The timeless Dave Barry commented on the ability of some people to say exactly the opposite of the truth.
The value of advertising is that it tells you the exact opposite of what the advertiser actually thinks. For example, if the advertisement says “This is not your father’s Oldsmobile,” the advertiser is desperately concerned that this Oldsmobile, like all other Oldsmobiles, appeals primarily to old farts like your father.
It turns out Twitter is the same. Lately, the phrase “You can’t make this stuff up” has been getting a lot of air time and, in many instances is attached to a “fact” that is 100% made up. Not only that, it is often attached to ideas that are the very first thing you’d make up in order to slander someone. Take, for example, this tweet
— reggie lee (@redgehomes) May 13, 2014
Now, Reggie is a constant critic of the interim Ukrainian government. On this point, the two of us disagree. This is neither here nor there. The point is that, for someone like Reggie, who loathes both the Ukrainian interim government and President Obama, it’s absolute child’s play to invent the idea that Obama is arming the Ukrainian “Nazis”. I’d be shocked if this weren’t the first thing that came to his mind. To briefly lay out just a few facts, the Obama administration has, so far, resisted pressure from Congressional Republicans to arm Ukraine and while there are neo-Nazi elements who participated in the overthrow of Yanukovich, it’s hard to make a case that they’re a dominant influence. (For my thoughts on the GOP’s ham-handed, amnesiac approach to Ukraine feel free to check out this recent post.)
Pelosi loves unemployment?
I was involved in another conversation on Twitter in which I questioned the source of a quote allegedly by Nancy Pelosi. @LriHendry claimed that Nancy Pelosi said (Lori’s quotation marks, not mine) “Employees cutting hours is a good thing. It gives that person time to pursue dreams and passions.” It was followed by Lori’s personal comment, “Yes. She really said that!” Now, that didn’t seem like something likely to be said by anyone who ever wanted to be elected again, so I googled a little, came up empty, then replied, “No. She didn’t. You can’t just make stuff up.” To which Lori responded (like you knew she would)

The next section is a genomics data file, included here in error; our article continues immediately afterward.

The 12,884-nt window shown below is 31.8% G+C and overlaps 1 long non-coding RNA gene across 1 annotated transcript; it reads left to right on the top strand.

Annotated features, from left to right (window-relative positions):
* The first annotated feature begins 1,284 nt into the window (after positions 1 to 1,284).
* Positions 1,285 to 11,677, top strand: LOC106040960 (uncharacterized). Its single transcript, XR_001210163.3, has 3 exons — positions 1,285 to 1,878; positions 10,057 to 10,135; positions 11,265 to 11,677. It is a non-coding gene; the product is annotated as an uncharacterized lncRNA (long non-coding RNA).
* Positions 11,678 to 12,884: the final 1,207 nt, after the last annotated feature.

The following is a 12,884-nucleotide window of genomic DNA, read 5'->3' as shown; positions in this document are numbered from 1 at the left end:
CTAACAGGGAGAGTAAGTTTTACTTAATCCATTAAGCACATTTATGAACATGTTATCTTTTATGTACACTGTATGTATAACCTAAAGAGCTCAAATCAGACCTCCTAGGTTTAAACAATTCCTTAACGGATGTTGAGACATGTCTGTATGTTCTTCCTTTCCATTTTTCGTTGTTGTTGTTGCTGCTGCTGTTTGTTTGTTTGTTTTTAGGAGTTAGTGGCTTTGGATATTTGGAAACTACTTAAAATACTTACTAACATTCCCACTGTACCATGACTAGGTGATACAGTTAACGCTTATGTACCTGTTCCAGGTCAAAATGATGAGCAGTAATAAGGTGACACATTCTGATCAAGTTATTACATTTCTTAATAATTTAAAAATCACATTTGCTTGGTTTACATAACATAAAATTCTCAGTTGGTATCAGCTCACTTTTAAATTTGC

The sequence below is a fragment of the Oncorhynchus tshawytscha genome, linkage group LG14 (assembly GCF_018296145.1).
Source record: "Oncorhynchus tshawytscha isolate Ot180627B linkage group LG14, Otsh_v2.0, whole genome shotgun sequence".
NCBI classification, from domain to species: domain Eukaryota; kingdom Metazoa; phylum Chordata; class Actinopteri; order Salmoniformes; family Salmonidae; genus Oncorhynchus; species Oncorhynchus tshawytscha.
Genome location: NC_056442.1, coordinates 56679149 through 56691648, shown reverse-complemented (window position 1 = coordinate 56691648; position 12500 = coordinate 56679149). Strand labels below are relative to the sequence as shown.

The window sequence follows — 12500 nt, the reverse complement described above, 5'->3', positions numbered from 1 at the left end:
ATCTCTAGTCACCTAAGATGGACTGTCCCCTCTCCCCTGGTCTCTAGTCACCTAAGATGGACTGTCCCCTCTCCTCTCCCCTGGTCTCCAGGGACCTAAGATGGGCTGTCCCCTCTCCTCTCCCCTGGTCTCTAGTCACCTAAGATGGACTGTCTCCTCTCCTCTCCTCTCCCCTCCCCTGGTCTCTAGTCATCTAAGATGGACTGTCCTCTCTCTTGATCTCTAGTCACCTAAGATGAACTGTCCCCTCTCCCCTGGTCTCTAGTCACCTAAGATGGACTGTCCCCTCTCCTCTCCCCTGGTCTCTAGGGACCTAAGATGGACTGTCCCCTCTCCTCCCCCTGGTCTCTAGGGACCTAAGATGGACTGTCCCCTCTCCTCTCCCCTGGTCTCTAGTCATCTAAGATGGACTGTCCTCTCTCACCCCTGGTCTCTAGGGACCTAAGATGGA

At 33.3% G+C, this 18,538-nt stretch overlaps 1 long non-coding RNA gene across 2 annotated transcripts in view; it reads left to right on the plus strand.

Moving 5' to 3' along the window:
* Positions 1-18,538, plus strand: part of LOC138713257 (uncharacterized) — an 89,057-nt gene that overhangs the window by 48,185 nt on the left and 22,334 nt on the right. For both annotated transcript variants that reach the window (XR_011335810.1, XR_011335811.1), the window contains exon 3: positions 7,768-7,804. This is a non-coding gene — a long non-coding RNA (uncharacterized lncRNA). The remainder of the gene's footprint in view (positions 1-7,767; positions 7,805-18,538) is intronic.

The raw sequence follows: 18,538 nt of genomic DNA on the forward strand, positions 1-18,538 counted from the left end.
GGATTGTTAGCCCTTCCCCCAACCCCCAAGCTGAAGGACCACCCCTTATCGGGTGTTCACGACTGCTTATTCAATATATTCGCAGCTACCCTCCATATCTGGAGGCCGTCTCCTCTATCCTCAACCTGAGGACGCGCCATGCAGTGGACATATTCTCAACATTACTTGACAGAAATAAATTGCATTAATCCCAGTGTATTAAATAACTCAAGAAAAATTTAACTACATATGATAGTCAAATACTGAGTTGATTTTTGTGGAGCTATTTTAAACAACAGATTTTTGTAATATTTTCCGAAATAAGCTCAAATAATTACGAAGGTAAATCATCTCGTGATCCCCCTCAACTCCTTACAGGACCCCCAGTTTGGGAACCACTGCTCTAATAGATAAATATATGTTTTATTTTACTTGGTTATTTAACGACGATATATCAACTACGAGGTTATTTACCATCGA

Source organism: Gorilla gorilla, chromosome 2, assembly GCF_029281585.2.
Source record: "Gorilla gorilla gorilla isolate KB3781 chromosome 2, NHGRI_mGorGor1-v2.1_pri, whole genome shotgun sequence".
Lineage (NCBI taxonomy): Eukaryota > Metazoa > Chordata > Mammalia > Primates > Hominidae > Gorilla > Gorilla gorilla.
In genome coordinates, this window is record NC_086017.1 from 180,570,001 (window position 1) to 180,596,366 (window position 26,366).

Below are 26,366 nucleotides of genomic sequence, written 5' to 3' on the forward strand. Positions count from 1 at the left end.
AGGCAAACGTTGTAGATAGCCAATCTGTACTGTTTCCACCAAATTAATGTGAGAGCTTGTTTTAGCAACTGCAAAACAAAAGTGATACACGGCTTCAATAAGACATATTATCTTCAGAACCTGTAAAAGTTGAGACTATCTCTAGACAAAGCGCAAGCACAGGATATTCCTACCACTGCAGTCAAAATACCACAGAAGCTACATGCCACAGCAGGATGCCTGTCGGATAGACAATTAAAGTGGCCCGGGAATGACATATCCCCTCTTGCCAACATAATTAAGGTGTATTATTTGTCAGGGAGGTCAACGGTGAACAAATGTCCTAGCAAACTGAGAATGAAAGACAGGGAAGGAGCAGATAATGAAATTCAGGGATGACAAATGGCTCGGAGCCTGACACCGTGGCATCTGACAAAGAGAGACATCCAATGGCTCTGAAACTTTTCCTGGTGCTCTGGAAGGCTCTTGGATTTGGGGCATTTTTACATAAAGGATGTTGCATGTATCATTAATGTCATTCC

After some time, Lori gave up her search for a source of this quote, which, I think, is a misreading of an interview of former Speaker Pelosi by Candy Crowley.
“You can’t make this stuff up” is becoming the go-to conservative defense in response to fact-checking. It’s like the bogus posts that used to circulate social media complete with a link to snopes.com with an anchor like, “Snopes has already confirmed this is real!” But the real question is, at what level do the posters, tweeters and pinners know they’re being deceitful and when are they guilty of mere credulity.
Pelosi loves emergency rooms?
This final example is by far the best and here the line between deceiver and deceived is quite blurry. Another invented Nancy Pelosi quote, circulates Pinterist, Facebook and Twitter and says something like this:
Recently on Twitter, @ConservPSTeacher tweeted this link and added
CAN’T MAKE THIS UP! TOP DEM DIMWIT. I wonder how many “friends” she makes waiting in waiting rooms? http://t.co/VZ0H9Oahkf
— @ConservPSTeacher (@ConservPSTeach) May 8, 2014
The quote is, of course, made up. It turns out it originates on a conservative satire website which likens itself to the Right-leaning version of the Onion. The best part about this example is that, in the Pinterist link, the picture shown is pinned from the very Politifact article which debunks the quote!
And so, I think it’s appropriate to book-end this post with Dave Barry quotes. This one is from the same article above and perhaps explains why Republicans are turning to fabrication to forward their political goals.
The most powerful force in the universe is gossip.
You see, each of the ideas above are viral sensations. It only takes an ignorant second to repost them to your equally gullible friends and followers who desperately want to believe what you’ve told them. But no one who’s not a major news outlet (and not even all of those) discovers they’ve posted an erroneous non-fact and issues a correction. That would be a lot of effort and embarrassment. And even if they did, the correction is much less fun to retweet that the salacious original. And so they slosh around the internet and land periodically in your inbox and twitter feed. Mark my words, one of these days you’ll open your email to read
This is not your father's Oldsmobile. CAN'T MAKE THIS STUFF UP!